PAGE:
Declaration of Educational Goals: MetaphorsMCEETYA are seeking input on the new National Declaration on Educational Goals for Young Australians for the next decade. See previous post.
The draft document calls for the development in Australia of "world-class curriculum and assessment". Although I understand the intent I question the metaphor and therefore the possible underlying assumptions.
While previous declarations have been about 'schooling' the current document moves to 'education'. This is a welcome and significant shift away from 19th century metaphors and thinking that were designed to support industrialisation.
But which school of thought does 'world-class' sit in? We need to be careful that 19th century metaphors are not being simply re-badged leaving unquestioned assumptions to drive thinking.
For example, when the document refers to the need for "quality teachers" it also talks about developing the right people to be effective instructors to deliver the best possible instruction! Aren't we committed to personalised learning for all young Australians?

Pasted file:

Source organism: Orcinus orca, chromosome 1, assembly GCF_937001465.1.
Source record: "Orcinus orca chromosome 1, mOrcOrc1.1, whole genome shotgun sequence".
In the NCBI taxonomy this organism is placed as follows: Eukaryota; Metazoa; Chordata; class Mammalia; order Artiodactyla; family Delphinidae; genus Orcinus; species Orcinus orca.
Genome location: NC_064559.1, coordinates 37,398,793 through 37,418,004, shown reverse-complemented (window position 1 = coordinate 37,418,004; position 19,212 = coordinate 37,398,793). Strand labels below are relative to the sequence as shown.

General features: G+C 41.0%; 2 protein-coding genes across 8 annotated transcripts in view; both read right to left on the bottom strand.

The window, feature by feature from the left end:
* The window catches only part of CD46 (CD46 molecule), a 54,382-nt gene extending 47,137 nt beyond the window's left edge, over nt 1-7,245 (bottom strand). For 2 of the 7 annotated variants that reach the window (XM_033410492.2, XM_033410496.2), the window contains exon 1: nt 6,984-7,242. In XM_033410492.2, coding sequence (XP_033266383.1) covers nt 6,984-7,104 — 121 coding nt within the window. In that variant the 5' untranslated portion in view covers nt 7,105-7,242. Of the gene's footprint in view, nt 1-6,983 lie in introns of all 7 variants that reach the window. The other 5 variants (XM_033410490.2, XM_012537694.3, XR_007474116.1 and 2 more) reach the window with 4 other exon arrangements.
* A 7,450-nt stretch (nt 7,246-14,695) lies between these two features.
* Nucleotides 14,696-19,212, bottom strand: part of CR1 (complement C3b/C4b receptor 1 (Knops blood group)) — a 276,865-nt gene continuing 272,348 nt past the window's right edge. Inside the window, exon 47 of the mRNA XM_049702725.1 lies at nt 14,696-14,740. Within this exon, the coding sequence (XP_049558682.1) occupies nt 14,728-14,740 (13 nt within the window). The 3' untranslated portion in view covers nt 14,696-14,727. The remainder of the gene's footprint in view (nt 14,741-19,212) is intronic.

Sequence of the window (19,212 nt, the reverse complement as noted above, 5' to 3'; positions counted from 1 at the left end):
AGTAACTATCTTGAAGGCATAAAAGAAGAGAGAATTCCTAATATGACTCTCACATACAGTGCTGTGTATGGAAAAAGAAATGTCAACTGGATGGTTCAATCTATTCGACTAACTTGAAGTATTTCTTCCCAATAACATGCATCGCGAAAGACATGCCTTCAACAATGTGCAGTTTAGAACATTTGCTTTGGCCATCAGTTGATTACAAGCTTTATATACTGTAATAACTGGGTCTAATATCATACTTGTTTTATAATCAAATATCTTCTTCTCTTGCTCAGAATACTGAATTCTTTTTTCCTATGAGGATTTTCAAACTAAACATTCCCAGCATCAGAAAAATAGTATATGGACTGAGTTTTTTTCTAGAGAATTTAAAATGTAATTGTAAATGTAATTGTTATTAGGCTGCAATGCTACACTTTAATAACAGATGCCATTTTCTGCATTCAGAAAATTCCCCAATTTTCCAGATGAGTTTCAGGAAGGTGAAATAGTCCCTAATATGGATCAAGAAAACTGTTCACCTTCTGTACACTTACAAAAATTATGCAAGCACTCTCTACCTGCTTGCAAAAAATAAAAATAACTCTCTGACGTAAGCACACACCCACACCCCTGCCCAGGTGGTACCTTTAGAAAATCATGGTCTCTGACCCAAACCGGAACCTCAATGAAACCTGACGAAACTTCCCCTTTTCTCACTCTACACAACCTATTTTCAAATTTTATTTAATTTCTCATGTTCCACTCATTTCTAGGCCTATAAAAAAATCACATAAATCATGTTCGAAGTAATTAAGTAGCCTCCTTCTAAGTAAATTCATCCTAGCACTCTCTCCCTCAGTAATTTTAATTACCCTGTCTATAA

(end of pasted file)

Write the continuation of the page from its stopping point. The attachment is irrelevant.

The document says teachers should have "targeted professional development... to enhance teaching and learning." Shouldn't they be engaged with "personalised professional learning... to enhance learning, teaching and assessment" ?
Laying solid foundations is another metaphor that needs questioning... The notion of providing foundations for later learning appears frequently in the document. Combined with the need for essential literacy and numeracy (also frequently cited) and the need to meet national standards this has the potential to alienate many of the learners we are attempting to engage.
Some learners spend years - even decades - in dark educational foundations...
We understand the brain/mind and learning a little better now. Laying foundations, building learning structures, sequential processes and other 19th C metaphors are not always the most appropriate...
We also need to question our curriculum metaphors. The document talks about a "comprehensive curriculum that details the knowledge, skills and values to be achieved." Is this 'curriculum as content' where "specified work needs to be covered" ? Or are we talking about more dynamic curriculum frameworks that remains current in times of rapid change?
While the document has much to offer it still appears to be caught between the 19th and 21st centuries - neither in one nor the other...
But then so are we :-)